“Or it’s because Marinette doesn’t wrap herself entirely around me and attempt to plant her lips somewhere on my face every ten seconds,” Adrien countered, irritation growing. “I don’t like Marinette that way.”

    Nino suddenly sat up straighter, one hand falling from behind his head and the other moving in front of him as he held up a finger, and the sudden light that appeared in his eyes was so expressive Adrien could practically see a lightbulb flash over his head. “Dude, hold on.”

    Immediately, Nino was leaning forwards, grabbing a spare paper and a pencil off of his desk and hurriedly scrawling what vaguely resembled some kind of equation (not one that actually resembled any real sort of math, Adrien noted) down. His hands moved with the sort of vigor Adrien would expect from someone who’d dedicated their life to—whatever mathematicians dedicated their lives to—rather than his schoolwork-hating friend. Abruptly finishing his gibberish equation, Nino dropped the pencil rather enthusiastically and looked back to Adrien pointedly.

        “I just did some calculations, and through careful analysis, I’ve been able to determine that you’re full of shit, bro.”

        “Oh my god.” Adrien was honestly speechless for a few moments, between being mildly impressed at Nino’s dedication to his stupid joke, and, quite frankly, questioning every choice in his life that had led him to being best friends with the dorkiest guy on the planet. “You’re a nerd,” he finally settled on informing him with a shake of his head. “And impossible, there’s no talking to you.”

    The sound of Alya letting herself into the classroom distracted him, and Adrien found his eyes drawn to the space behind her hopefully, looking for any sign of Marinette and thus a reason Nino would be forced to drop this topic—but there was no sign of her, and his shoulders slumped in mild disappointment. Glancing between Nino and Alya—whose eyes were locked on Nino with a look of manic excitement that gave him hope Nino would be distracted soon anyways—Adrien moved, starting to slide out from his desk.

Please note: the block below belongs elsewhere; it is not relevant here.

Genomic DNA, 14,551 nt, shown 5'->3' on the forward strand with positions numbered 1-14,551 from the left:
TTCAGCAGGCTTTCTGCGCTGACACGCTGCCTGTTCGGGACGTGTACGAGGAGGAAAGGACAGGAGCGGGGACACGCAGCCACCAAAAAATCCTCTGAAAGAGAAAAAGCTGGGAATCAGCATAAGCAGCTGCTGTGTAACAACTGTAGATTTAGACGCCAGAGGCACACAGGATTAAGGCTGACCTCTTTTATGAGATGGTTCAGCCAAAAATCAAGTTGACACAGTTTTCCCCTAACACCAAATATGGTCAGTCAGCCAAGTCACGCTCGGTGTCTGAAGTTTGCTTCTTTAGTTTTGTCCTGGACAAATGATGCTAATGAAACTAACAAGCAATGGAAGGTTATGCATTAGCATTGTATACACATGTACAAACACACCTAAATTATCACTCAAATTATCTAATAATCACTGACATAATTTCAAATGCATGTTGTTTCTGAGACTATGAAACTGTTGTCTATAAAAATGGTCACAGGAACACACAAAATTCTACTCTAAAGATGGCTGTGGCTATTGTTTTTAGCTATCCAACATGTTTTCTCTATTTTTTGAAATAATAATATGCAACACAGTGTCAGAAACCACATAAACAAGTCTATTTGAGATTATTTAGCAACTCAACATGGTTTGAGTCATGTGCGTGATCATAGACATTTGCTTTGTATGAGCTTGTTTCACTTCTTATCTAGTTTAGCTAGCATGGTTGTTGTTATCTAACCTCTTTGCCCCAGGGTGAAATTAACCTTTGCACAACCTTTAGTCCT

Because assuming Nino didn’t drop it, this was a battle Adrien wasn’t going to win before class started, so it wasn’t one worth fighting right at this moment.

        “Where are you going?” Nino asked, eyebrows lifting a little too triumphantly for Adrien’s liking.

        “Somewhere I don’t have to endure this treatment,” Adrien replied, gesturing between Nino and his fake calculations even though he knew Nino would take his retreat as some sort of sign that he was right—he wasn’t. But he also clearly wasn’t going to listen and was just going to keep driving Adrien up the wall no matter what, so aimlessly walking the halls until Marinette was in the room and Nino couldn’t talk openly about this was his best solution.

    Leaving his stuff at his desk, Adrien made it a point to ignore Nino and his self-satisfied expression as he made his way out the door. The start of class could not come fast enough.


    Watching Alya rush off to—with Marinette’s permission, at least, this time—swap facts with Nino, Marinette couldn’t help feeling like she hadn’t done a single detail justice. She probably could have sat there a good three hours longer just trying to describe the smile on his face when she’d showed him her impromptu changes to his suit jacket, the way it had felt having one of his arms wrap around her, how comfortable and content he seemed in her home, the casual way he’d taken her hand to examine the marks in her fingers that came from pricking them with her sewing needle.

    And she could have spent another four hours after that just trying to describe what it did to her—all the times she swore her heart forgot how to beat or set off at such a thunderous pace she thought it would beat its way out of her chest, the times she blushed so hard she thought she’d melt, the times she was certain she was going to faint.

    But they didn’t exactly have those seven hours to spare before class started, so Marinette had given the abridged version and her reluctant blessing for Alya to pass it on to Nino.

    Just talking about it had had Marinette reliving it all in her head, and it put a spring in her step as she started towards class, pace deliberately lagging so that she wouldn’t have to hear Alya and Nino compare notes on her and Adrien. She was on cloud nine, still trying to wrap her head around her luck with Adrien lately and feeling her heart soar even as she just thought about how much better she was getting at being friends with him.